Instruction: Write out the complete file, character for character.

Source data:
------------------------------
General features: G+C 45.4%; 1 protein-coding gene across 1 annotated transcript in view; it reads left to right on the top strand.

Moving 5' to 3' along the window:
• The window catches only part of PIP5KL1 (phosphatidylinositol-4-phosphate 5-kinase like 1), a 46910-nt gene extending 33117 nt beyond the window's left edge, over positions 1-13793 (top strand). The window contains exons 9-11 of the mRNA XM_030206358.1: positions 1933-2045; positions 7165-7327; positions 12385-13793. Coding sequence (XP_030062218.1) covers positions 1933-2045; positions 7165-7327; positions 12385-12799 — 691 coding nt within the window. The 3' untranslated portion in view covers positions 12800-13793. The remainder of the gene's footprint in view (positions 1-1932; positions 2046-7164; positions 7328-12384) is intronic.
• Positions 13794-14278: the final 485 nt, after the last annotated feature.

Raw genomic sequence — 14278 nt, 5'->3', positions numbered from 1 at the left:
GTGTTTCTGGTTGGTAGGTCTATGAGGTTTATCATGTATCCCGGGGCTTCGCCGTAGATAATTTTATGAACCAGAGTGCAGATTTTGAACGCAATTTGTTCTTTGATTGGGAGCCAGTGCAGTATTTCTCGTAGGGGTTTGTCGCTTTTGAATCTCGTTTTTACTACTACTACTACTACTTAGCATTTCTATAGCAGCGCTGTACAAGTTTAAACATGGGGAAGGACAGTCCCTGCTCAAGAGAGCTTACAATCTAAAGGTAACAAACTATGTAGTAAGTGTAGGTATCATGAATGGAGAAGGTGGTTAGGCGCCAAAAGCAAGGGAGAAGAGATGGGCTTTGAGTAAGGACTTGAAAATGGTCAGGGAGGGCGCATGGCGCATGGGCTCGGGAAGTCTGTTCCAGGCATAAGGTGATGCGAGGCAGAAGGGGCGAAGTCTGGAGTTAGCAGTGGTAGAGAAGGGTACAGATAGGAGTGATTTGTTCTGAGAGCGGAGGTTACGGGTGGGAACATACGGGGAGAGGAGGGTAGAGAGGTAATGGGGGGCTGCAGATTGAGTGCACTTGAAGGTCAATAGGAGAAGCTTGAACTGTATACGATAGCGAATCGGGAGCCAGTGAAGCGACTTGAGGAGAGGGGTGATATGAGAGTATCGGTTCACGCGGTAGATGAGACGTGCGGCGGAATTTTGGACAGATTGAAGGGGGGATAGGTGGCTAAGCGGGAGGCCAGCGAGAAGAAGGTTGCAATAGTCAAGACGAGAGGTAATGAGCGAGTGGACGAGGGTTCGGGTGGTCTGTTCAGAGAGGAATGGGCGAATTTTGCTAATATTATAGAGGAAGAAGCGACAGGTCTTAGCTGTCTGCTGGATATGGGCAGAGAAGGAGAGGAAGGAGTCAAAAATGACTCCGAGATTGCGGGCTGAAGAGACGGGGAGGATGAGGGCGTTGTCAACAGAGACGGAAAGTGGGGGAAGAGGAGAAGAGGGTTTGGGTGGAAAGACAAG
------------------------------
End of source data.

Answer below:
General features: G+C 45.4%; 1 protein-coding gene across 1 annotated transcript in view; it reads left to right on the top strand.

Moving 5' to 3' along the window:
• The window catches only part of PIP5KL1 (phosphatidylinositol-4-phosphate 5-kinase like 1), a 46910-nt gene extending 33117 nt beyond the window's left edge, over positions 1-13793 (top strand). The window contains exons 9-11 of the mRNA XM_030206358.1: positions 1933-2045; positions 7165-7327; positions 12385-13793. Coding sequence (XP_030062218.1) covers positions 1933-2045; positions 7165-7327; positions 12385-12799 — 691 coding nt within the window. The 3' untranslated portion in view covers positions 12800-13793. The remainder of the gene's footprint in view (positions 1-1932; positions 2046-7164; positions 7328-12384) is intronic.
• Positions 13794-14278: the final 485 nt, after the last annotated feature.

Raw genomic sequence — 14278 nt, 5'->3', positions numbered from 1 at the left:
GTGTTTCTGGTTGGTAGGTCTATGAGGTTTATCATGTATCCCGGGGCTTCGCCGTAGATAATTTTATGAACCAGAGTGCAGATTTTGAACGCAATTTGTTCTTTGATTGGGAGCCAGTGCAGTATTTCTCGTAGGGGTTTGTCGCTTTTGAATCTCGTTTTTACTACTACTACTACTACTTAGCATTTCTATAGCAGCGCTGTACAAGTTTAAACATGGGGAAGGACAGTCCCTGCTCAAGAGAGCTTACAATCTAAAGGTAACAAACTATGTAGTAAGTGTAGGTATCATGAATGGAGAAGGTGGTTAGGCGCCAAAAGCAAGGGAGAAGAGATGGGCTTTGAGTAAGGACTTGAAAATGGTCAGGGAGGGCGCATGGCGCATGGGCTCGGGAAGTCTGTTCCAGGCATAAGGTGATGCGAGGCAGAAGGGGCGAAGTCTGGAGTTAGCAGTGGTAGAGAAGGGTACAGATAGGAGTGATTTGTTCTGAGAGCGGAGGTTACGGGTGGGAACATACGGGGAGAGGAGGGTAGAGAGGTAATGGGGGGCTGCAGATTGAGTGCACTTGAAGGTCAATAGGAGAAGCTTGAACTGTATACGATAGCGAATCGGGAGCCAGTGAAGCGACTTGAGGAGAGGGGTGATATGAGAGTATCGGTTCACGCGGTAGATGAGACGTGCGGCGGAATTTTGGACAGATTGAAGGGGGGATAGGTGGCTAAGCGGGAGGCCAGCGAGAAGAAGGTTGCAATAGTCAAGACGAGAGGTAATGAGCGAGTGGACGAGGGTTCGGGTGGTCTGTTCAGAGAGGAATGGGCGAATTTTGCTAATATTATAGAGGAAGAAGCGACAGGTCTTAGCTGTCTGCTGGATATGGGCAGAGAAGGAGAGGAAGGAGTCAAAAATGACTCCGAGATTGCGGGCTGAAGAGACGGGGAGGATGAGGGCGTTGTCAACAGAGACGGAAAGTGGGGGAAGAGGAGAAGAGGGTTTGGGTGGAAAGACAAG